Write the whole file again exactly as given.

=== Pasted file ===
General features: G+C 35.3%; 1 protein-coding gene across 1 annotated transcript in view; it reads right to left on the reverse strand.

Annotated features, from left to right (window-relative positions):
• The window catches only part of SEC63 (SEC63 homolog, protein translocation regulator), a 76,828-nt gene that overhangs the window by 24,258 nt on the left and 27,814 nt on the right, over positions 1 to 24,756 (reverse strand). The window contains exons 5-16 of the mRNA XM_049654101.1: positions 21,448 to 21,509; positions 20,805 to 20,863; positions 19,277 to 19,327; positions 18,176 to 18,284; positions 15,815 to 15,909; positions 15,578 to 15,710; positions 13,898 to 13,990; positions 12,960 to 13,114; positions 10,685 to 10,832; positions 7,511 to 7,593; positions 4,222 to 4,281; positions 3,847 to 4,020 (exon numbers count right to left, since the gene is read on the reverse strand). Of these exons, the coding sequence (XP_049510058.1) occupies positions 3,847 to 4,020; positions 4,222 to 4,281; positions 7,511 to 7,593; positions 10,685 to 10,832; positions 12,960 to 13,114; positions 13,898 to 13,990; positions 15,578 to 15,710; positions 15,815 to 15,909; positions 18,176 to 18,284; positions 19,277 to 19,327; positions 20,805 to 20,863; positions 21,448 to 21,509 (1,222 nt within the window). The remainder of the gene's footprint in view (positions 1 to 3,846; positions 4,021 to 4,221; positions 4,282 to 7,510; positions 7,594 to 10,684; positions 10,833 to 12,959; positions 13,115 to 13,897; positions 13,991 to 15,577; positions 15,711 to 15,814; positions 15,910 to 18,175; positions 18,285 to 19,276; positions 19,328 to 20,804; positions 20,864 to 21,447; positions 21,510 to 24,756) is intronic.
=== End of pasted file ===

General features: G+C 35.3%; 1 protein-coding gene across 1 annotated transcript in view; it reads right to left on the reverse strand.

Annotated features, from left to right (window-relative positions):
• The window catches only part of SEC63 (SEC63 homolog, protein translocation regulator), a 76,828-nt gene that overhangs the window by 24,258 nt on the left and 27,814 nt on the right, over positions 1 to 24,756 (reverse strand). The window contains exons 5-16 of the mRNA XM_049654101.1: positions 21,448 to 21,509; positions 20,805 to 20,863; positions 19,277 to 19,327; positions 18,176 to 18,284; positions 15,815 to 15,909; positions 15,578 to 15,710; positions 13,898 to 13,990; positions 12,960 to 13,114; positions 10,685 to 10,832; positions 7,511 to 7,593; positions 4,222 to 4,281; positions 3,847 to 4,020 (exon numbers count right to left, since the gene is read on the reverse strand). Of these exons, the coding sequence (XP_049510058.1) occupies positions 3,847 to 4,020; positions 4,222 to 4,281; positions 7,511 to 7,593; positions 10,685 to 10,832; positions 12,960 to 13,114; positions 13,898 to 13,990; positions 15,578 to 15,710; positions 15,815 to 15,909; positions 18,176 to 18,284; positions 19,277 to 19,327; positions 20,805 to 20,863; positions 21,448 to 21,509 (1,222 nt within the window). The remainder of the gene's footprint in view (positions 1 to 3,846; positions 4,021 to 4,221; positions 4,282 to 7,510; positions 7,594 to 10,684; positions 10,833 to 12,959; positions 13,115 to 13,897; positions 13,991 to 15,577; positions 15,711 to 15,814; positions 15,910 to 18,175; positions 18,285 to 19,276; positions 19,328 to 20,804; positions 20,864 to 21,447; positions 21,510 to 24,756) is intronic.